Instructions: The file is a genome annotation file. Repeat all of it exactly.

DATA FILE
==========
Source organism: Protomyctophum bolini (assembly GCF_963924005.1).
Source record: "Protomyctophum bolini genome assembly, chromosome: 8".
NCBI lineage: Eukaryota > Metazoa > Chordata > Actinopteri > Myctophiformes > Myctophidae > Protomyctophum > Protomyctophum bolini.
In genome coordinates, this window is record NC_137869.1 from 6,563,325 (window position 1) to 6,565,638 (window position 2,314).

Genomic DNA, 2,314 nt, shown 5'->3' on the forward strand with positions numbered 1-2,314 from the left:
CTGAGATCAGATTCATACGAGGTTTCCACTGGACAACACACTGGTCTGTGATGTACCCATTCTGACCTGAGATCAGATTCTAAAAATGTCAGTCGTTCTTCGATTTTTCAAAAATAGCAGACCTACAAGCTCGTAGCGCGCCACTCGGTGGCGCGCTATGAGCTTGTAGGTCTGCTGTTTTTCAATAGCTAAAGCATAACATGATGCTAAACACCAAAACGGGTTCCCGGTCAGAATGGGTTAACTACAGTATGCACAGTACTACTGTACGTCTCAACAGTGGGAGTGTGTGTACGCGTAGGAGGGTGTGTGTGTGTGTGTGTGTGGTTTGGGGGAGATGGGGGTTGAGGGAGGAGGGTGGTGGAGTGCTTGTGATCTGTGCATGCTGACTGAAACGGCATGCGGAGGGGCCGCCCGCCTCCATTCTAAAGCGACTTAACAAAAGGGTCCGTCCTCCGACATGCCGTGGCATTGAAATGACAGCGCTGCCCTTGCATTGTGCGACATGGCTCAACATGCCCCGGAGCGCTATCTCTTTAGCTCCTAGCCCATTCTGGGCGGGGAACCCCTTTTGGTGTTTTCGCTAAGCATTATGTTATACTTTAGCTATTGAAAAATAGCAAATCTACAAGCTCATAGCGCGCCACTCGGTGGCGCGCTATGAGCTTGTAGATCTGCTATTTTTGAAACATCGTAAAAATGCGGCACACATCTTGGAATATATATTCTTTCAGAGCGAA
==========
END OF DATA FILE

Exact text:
Source organism: Protomyctophum bolini (assembly GCF_963924005.1).
Source record: "Protomyctophum bolini genome assembly, chromosome: 8".
NCBI lineage: Eukaryota > Metazoa > Chordata > Actinopteri > Myctophiformes > Myctophidae > Protomyctophum > Protomyctophum bolini.
In genome coordinates, this window is record NC_137869.1 from 6,563,325 (window position 1) to 6,565,638 (window position 2,314).

Genomic DNA, 2,314 nt, shown 5'->3' on the forward strand with positions numbered 1-2,314 from the left:
CTGAGATCAGATTCATACGAGGTTTCCACTGGACAACACACTGGTCTGTGATGTACCCATTCTGACCTGAGATCAGATTCTAAAAATGTCAGTCGTTCTTCGATTTTTCAAAAATAGCAGACCTACAAGCTCGTAGCGCGCCACTCGGTGGCGCGCTATGAGCTTGTAGGTCTGCTGTTTTTCAATAGCTAAAGCATAACATGATGCTAAACACCAAAACGGGTTCCCGGTCAGAATGGGTTAACTACAGTATGCACAGTACTACTGTACGTCTCAACAGTGGGAGTGTGTGTACGCGTAGGAGGGTGTGTGTGTGTGTGTGTGTGGTTTGGGGGAGATGGGGGTTGAGGGAGGAGGGTGGTGGAGTGCTTGTGATCTGTGCATGCTGACTGAAACGGCATGCGGAGGGGCCGCCCGCCTCCATTCTAAAGCGACTTAACAAAAGGGTCCGTCCTCCGACATGCCGTGGCATTGAAATGACAGCGCTGCCCTTGCATTGTGCGACATGGCTCAACATGCCCCGGAGCGCTATCTCTTTAGCTCCTAGCCCATTCTGGGCGGGGAACCCCTTTTGGTGTTTTCGCTAAGCATTATGTTATACTTTAGCTATTGAAAAATAGCAAATCTACAAGCTCATAGCGCGCCACTCGGTGGCGCGCTATGAGCTTGTAGATCTGCTATTTTTGAAACATCGTAAAAATGCGGCACACATCTTGGAATATATATTCTTTCAGAGCGAA